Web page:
Crown kill height

n. The maximum vertical height at which crown buds are killed.


  • Discussion


Below crown kill height, all buds are dead; above it, they are alive. Needles may or may not be scorched above crown kill height.




Crown kill height is the maximum height, measured vertically, from the base of the tree bole to the height within the tree crown above which buds have the survived the fire.  For most tree species, crown kill height is equal to crown scorch height. However, the difference can be substantial for trees with large buds or protective structures around the buds (Wagener 1961; Dieterich 1979; Ryan and Reinhardt 1988), such as ponderosa pine, longleaf pine, Jeffery pine, and western larch. Harrington (1987) and Wagener (1961) reported that ponderosa pine with little cambium damage could survive up to 90 percent crown scorch if crown kill was less than 50 percent. Portions of the crown that are scorched but that have live buds are capable of recovering. Current fire behavior models are not able to predict differences between crown kill height and crown scorch height.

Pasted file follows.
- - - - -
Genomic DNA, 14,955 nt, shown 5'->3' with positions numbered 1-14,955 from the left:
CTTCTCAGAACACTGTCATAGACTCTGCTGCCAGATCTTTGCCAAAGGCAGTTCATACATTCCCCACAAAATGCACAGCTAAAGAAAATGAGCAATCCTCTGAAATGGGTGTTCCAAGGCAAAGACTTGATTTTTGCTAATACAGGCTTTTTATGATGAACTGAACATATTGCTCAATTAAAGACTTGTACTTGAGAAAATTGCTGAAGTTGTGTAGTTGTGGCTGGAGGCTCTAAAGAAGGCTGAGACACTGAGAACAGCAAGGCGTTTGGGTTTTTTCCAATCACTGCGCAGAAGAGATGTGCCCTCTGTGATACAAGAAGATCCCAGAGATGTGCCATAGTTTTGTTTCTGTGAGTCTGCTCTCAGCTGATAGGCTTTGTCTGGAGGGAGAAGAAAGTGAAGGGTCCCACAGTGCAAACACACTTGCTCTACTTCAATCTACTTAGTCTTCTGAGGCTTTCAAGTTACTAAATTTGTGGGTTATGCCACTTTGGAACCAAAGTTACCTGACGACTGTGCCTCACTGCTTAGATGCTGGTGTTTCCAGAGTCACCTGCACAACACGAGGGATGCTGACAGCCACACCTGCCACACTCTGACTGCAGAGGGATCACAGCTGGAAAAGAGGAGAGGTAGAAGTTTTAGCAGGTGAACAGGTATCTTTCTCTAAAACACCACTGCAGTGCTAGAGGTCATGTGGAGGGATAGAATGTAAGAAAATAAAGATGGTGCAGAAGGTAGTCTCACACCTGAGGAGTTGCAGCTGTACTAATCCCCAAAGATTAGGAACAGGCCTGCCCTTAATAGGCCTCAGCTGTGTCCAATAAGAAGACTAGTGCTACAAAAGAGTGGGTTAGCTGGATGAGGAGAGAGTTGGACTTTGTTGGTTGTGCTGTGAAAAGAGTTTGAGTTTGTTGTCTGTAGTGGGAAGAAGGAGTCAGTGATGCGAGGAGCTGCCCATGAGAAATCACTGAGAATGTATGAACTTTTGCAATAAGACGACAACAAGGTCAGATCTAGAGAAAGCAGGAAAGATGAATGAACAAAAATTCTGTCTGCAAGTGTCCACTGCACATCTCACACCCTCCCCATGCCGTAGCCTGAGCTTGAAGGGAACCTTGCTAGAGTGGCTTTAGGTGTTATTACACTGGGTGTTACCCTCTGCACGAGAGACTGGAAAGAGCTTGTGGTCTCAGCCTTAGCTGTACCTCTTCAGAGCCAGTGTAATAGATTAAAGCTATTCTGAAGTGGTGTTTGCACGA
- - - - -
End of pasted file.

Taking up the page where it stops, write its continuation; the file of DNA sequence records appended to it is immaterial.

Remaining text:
• Units


    Preferred units for crown kill height are m in technical reports and papers. Fire Management in the United States still uses the English units ft. See the following crown kill height  units conversion table for conversion factors.


  • See Also

  • References

    • Dieterich, J. H. 1979. Recovery potential of fire-damaged southwestern ponderosa pine. Res. Note RM-379. Fort Collins, CO: U.S. Department of Agriculture, Forest Service, Rocky Mountain Forest and Range Experiment Station. 8 p.

    • Harrington, M.G. 1987. Ponderosa pine mortality from spring, summer, and fall crown scorching. Western Journal of Applied Forestry. 2: 14-16.

    • Ryan, K. C.; Reinhardt, E. D. 1988. Predicting postfire mortality of seven western conifers. Canadian Journal of Forest Research. 18: 1291-1297.

    • Wagener, W. W. 1961. Guidelines for estimating the survival of fire-damaged trees in California. Misc. Pap. 60.  Berkeley, CA:  U.S. Department of Agriculture, Forest Service, Pacific Southwest Forest and Range Experiment Station. 11 p.


  • Notes

    • Author 

      Sharon Hood, Forester

      Rocky Mountain Research Station